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Week of 13 February 1998

Vol. I, No. 20

Feature Article


Hi-tech flunks report cards

by Eric McHenry

BU systems administrators have now done what English teachers, from time immemorial, have only dreamed of doing: they've eliminated the passive voice. Grades are no longer received at Boston University. Students must go get them.

BU distributed last semester's grades only through its Web site, an automated telephone system, and various kiosks around campus. Students who wanted to receive a traditional report card through the U.S. Postal Service had to request it. The shift reflects a general transformation of the way students interact with the University when addressing administrative matters.

"Both the telephone information system and the student Web Link have been around for a while -- the telephone for many years and the Link for a couple," says Florence Bergeron, University registrar. "But this is the first year that we haven't automatically sent grades to students, and have encouraged them to use those two means to acquire their grades."

Not that students need much encouraging. Bergeron says the moratorium on paper grades was a direct result of her office's observation of student interest in the automated telephone system.

"We looked at the number of calls that students were making to TelGrade, the application on the telephone information system that gives grades," she says, "and found that within its first two and a half weeks we had 43,000 calls.

"What that said to me was that by the time these students received the paper copies of their grades, they already knew them; they'd heard them on the telephone."

The Web site is no less popular, according to Jacalyn Reisz, assistant director for custom systems development.

"You should see the activity on the Link when grades are posted," says Reisz, who credits the new system's success to its efficiency.

"As soon as a grade is entered, it shows. All of our information is real-time. We don't use any data warehousing. We don't use any extracted files. Anyone who uses the Link is seeing the exact same thing the administration operates on," she says.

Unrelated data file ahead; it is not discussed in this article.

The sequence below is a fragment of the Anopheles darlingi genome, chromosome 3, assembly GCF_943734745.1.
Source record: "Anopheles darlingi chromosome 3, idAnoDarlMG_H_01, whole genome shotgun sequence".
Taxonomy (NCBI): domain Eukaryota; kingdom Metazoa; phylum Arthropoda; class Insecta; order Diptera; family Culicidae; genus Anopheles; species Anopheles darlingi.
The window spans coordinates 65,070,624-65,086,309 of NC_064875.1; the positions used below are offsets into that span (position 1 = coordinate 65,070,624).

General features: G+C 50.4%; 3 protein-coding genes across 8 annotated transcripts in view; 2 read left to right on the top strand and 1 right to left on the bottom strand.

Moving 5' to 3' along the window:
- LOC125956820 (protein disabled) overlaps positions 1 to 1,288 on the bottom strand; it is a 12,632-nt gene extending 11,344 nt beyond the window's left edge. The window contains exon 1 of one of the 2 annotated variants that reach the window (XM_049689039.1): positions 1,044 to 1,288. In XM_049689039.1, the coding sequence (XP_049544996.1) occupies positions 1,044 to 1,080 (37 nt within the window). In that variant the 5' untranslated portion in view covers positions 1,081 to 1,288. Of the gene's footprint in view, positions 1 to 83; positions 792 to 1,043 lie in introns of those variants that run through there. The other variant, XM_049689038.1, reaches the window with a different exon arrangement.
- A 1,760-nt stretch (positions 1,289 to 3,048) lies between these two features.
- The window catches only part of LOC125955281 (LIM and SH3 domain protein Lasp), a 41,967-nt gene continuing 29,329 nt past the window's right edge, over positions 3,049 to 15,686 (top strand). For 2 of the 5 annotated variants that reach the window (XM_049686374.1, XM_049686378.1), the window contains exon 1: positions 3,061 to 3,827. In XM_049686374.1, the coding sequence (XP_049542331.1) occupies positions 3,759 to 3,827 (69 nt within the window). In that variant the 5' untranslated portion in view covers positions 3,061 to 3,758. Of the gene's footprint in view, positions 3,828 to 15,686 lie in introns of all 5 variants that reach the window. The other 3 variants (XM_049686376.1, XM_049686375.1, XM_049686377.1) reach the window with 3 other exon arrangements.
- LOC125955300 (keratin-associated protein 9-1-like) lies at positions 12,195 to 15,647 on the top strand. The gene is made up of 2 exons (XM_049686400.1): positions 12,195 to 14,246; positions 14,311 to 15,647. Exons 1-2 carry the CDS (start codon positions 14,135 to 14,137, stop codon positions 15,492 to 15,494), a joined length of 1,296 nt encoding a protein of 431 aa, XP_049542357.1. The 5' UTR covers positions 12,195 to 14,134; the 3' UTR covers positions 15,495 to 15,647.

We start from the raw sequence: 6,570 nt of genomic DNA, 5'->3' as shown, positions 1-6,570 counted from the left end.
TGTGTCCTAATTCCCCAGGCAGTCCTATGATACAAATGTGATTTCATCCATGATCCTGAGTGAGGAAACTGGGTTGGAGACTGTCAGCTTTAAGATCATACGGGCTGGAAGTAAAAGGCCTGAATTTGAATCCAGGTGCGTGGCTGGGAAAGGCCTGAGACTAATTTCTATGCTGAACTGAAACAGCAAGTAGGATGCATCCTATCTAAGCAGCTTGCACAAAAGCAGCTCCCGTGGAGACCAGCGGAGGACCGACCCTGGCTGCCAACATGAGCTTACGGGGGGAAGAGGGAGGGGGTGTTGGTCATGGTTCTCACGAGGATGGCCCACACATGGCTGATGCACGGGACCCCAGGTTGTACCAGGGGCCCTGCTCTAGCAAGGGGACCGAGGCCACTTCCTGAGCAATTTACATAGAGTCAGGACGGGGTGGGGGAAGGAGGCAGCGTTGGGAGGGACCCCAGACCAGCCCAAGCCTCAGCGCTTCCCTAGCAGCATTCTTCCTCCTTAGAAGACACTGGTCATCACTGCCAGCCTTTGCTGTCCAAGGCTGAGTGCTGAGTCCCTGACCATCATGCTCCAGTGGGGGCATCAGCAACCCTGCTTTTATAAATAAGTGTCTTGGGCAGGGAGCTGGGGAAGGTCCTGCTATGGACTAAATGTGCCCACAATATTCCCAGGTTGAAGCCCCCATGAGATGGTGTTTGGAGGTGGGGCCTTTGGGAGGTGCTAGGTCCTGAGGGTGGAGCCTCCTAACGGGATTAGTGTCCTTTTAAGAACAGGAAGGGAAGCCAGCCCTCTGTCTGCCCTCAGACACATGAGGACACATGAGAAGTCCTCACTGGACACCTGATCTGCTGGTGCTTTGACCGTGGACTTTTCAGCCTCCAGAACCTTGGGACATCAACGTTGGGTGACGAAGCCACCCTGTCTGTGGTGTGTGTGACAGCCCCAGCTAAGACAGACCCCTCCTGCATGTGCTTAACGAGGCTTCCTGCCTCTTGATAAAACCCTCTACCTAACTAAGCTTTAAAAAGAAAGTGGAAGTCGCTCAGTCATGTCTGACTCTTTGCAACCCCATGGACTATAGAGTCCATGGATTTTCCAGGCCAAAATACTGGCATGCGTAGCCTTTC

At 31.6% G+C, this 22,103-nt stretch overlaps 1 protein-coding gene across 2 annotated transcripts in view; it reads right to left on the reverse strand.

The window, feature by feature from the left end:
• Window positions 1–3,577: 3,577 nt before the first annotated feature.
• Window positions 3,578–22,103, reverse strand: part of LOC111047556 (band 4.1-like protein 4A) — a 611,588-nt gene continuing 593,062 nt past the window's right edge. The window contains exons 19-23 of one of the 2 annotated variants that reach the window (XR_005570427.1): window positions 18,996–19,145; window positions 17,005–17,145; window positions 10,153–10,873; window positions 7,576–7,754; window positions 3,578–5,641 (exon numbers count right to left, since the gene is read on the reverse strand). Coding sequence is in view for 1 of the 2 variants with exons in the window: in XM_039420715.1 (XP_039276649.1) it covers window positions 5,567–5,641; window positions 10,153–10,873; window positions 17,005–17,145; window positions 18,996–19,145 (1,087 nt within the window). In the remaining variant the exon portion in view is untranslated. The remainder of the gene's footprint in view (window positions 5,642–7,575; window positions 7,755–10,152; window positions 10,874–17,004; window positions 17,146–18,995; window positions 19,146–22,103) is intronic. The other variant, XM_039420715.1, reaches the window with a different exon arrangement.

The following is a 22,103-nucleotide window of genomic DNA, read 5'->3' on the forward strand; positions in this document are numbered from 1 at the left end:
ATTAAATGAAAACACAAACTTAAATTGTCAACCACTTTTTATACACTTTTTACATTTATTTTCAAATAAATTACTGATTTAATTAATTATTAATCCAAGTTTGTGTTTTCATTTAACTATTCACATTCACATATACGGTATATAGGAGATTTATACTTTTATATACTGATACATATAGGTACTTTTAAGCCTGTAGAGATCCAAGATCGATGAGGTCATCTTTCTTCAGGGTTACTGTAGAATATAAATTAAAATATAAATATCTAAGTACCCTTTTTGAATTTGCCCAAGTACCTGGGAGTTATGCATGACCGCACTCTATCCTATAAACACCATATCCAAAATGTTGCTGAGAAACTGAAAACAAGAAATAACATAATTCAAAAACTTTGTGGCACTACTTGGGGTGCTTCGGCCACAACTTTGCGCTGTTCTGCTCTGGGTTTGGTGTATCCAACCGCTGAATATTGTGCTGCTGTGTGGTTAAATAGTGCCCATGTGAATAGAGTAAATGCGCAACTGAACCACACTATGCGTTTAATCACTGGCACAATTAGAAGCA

At Boston University, electronic grade distribution is only one example of new technological developments making paperwork, and legwork, obsolete. Students can now, among other things, change their address in the University's records without having to visit the registrar at 881 Commonwealth Ave. in person and confirm the availability of seats in limited-enrollment classes.

"There's a seat-count you can check online, and it's dynamic," says Reisz. "As people are registering, you can see adding and dropping; you can see seats open up. And that's made the telephone registration much more effective, because you don't have to guess about availability, unless four or five kids are going after the same seat in the same nanosecond."

BU is by no means the only school in the United States to have adopted a paperless grade distribution system, but it does appear to be ahead of the pack regionally. Both Boston College and Northeastern University, for example, retain automatic mailing systems, and neither has made grades available to students over the Web, according to representatives of their registrars' offices. Bergeron estimates that only about 10 percent of colleges and universities nationwide have phased out the automatic mailing.

In implementing its new system, BU received guidance and encouragement from a handful of schools that have consistently been leaders in administrative technological innovation, most notably the University of Delaware.

"Delaware dispensed with the automatic mailing of grades about four years ago," says Bergeron, "and they've been very pleased with their new system's success."

At this point, BU is comparably pleased, she says.

"There are always some bumps in the road. But I think this spring it will be even smoother, and by next fall people will have forgotten that we ever mailed grades automatically."